Hawaii Receives $370,000 FDA Food Safety Grant
While most of the public’s attention is currently focused on the pandemic, the State Laboratories Division of the Hawai‘i Department of Health is preparing for another potential threat: microbial contamination of food products.
Thanks to a $370,000 grant from the U.S. Food and Drug Administration (FDA) to enhance Hawaii’s Food Emergency Response Network (FERN) microbiology laboratory, the state will be able test more food products using nationally validated protocols and contribute to food testing data before contaminated food products reach consumers.
The FDA is an agency within the U.S. Department of Health and Human Services responsible for the safety and security of our nation’s food supply. A total of 26 grants were awarded to 23 states.
The Laboratory Preparedness and Response Branch of the State Laboratories Division has been a recipient of FDA grants since it became a member of the Food Emergency Response Network in 2004. This most recent award has been the largest FDA grant the branch has received to date.
The one-year grant starts this month and continues through June 2021. Depending upon the State Laboratories Division’s performance, the grant has the potential to be extended up to four additional years for a total of $2 million over the five-year period.
“We’re honored to be selected as one of the states to participate in this important food defense project to be prepared to respond to possible intentional microbiological contamination of food products in Hawai‘i,” said Dr. Edward Desmond, chief of the State Laboratories Division. “We’ll also be able to serve as a surge laboratory on a national scale, contribute to the national food testing surveillance program, and support testing for inspections and investigations to remove potentially contaminated food products before reaching consumers.”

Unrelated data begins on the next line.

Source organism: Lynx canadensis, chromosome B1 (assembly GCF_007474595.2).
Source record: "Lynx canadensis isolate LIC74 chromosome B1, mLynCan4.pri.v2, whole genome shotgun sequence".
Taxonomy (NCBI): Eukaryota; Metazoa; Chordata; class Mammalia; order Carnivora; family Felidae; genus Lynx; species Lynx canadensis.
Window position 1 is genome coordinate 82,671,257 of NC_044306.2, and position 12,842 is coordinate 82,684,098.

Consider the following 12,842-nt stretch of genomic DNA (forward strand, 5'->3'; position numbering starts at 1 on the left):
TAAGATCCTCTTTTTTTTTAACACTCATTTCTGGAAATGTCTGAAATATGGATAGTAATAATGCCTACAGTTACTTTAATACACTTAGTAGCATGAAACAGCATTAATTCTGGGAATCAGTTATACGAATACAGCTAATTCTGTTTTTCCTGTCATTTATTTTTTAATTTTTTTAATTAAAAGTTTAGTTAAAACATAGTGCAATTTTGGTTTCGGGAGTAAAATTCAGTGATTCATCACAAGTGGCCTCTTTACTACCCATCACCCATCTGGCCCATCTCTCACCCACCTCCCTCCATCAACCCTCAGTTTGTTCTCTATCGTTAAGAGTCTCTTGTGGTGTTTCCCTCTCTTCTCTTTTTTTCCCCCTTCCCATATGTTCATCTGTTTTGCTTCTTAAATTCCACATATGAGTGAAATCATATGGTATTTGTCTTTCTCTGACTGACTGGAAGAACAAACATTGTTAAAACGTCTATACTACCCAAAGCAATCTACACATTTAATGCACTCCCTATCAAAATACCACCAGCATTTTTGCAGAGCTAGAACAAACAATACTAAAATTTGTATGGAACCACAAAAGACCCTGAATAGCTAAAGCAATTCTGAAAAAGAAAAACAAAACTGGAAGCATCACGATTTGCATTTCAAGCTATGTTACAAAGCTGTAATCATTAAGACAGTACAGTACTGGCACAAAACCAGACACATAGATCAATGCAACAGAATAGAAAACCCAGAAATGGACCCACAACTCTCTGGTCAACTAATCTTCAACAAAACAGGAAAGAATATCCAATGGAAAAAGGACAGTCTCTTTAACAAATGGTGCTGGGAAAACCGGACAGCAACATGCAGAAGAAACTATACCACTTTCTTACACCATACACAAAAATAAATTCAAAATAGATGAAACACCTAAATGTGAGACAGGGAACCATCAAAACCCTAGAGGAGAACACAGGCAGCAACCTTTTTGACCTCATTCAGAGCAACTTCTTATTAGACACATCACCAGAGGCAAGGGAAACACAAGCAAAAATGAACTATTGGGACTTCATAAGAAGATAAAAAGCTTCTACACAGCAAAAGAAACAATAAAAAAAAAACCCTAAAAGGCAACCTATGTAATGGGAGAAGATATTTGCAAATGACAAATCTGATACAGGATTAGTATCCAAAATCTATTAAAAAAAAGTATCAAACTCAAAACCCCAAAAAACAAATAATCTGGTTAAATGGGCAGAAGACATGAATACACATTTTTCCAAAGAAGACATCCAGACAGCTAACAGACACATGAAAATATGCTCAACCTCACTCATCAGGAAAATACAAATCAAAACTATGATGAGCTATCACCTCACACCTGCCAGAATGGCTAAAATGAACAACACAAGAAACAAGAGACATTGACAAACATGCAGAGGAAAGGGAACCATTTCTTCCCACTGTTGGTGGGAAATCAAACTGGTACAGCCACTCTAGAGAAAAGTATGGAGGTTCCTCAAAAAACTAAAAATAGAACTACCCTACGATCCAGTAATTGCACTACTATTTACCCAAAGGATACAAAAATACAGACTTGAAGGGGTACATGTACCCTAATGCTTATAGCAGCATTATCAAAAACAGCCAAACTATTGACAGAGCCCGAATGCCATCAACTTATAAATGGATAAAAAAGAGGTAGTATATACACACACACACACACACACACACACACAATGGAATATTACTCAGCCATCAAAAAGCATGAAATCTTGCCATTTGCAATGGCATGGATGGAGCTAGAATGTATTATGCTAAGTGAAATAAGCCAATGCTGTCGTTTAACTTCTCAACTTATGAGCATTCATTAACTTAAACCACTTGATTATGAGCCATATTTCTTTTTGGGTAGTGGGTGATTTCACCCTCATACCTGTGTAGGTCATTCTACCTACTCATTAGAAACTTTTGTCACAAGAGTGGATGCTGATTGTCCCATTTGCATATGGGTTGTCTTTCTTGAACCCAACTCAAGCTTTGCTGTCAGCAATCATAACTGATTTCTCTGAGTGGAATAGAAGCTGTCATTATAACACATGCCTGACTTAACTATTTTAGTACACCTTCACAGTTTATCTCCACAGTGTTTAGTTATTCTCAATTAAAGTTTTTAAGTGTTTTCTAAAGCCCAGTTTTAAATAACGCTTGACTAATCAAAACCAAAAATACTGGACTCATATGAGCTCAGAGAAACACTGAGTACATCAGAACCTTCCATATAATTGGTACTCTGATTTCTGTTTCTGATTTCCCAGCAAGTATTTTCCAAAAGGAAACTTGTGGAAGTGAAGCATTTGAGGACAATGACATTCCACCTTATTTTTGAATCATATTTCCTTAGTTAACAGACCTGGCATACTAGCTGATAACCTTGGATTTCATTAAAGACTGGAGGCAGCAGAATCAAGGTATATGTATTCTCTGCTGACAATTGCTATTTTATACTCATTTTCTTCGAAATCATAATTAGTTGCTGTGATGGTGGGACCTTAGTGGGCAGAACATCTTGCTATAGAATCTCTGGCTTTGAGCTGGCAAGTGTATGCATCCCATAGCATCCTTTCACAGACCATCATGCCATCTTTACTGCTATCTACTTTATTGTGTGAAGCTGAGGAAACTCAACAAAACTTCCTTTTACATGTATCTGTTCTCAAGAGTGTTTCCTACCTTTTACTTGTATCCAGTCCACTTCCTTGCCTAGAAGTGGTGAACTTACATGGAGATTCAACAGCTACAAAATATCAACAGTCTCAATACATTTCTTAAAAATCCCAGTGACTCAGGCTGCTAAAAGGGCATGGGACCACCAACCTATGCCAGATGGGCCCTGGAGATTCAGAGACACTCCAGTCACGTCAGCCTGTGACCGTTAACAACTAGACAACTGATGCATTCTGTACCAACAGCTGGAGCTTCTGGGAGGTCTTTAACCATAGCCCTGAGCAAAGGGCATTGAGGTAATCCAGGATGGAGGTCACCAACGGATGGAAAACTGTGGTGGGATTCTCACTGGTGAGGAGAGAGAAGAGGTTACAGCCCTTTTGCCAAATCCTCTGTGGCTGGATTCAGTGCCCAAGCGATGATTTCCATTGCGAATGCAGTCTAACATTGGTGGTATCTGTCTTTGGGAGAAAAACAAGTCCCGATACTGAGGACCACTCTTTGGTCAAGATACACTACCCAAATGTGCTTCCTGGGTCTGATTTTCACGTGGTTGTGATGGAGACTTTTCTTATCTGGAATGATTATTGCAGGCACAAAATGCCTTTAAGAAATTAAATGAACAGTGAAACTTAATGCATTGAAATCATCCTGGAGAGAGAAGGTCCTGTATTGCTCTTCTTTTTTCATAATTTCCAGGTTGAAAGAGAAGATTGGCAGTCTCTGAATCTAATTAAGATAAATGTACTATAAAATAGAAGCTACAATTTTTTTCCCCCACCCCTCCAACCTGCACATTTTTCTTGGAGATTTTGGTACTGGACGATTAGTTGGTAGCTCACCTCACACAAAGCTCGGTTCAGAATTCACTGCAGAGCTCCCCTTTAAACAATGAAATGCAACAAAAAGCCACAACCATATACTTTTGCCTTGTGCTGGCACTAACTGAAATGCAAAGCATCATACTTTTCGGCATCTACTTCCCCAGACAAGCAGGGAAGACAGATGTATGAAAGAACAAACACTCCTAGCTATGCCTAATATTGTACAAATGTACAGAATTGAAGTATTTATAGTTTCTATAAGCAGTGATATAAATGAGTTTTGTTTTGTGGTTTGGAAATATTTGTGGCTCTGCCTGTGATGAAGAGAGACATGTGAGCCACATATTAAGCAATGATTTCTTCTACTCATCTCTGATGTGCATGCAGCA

Remedios Gose, chief of the Laboratory Preparedness and Response Branch, who is overseeing the multi-faceted project, said the grant has particular value for Hawai‘i residents because of the potential risk of cyclosporiasis, an intestinal illness caused by consuming food or water contaminated by the microscopic parasite.
“In the United States, berries have been implicated in cyclosporiasis, and berries were listed as one of the top 10 imported food products to Hawai‘i, based on 2016 data from the Hawai‘i Department of Agriculture,” Gose said. ”Developing the capability to conduct in-state tests for this illness instead of sending samples to the nearest FDA office on the West Coast will allow us to be self-reliant.”
Gose added that the grant will also improve data integration by enabling the laboratory to seamlessly submit reports to the FDA in a timely manner.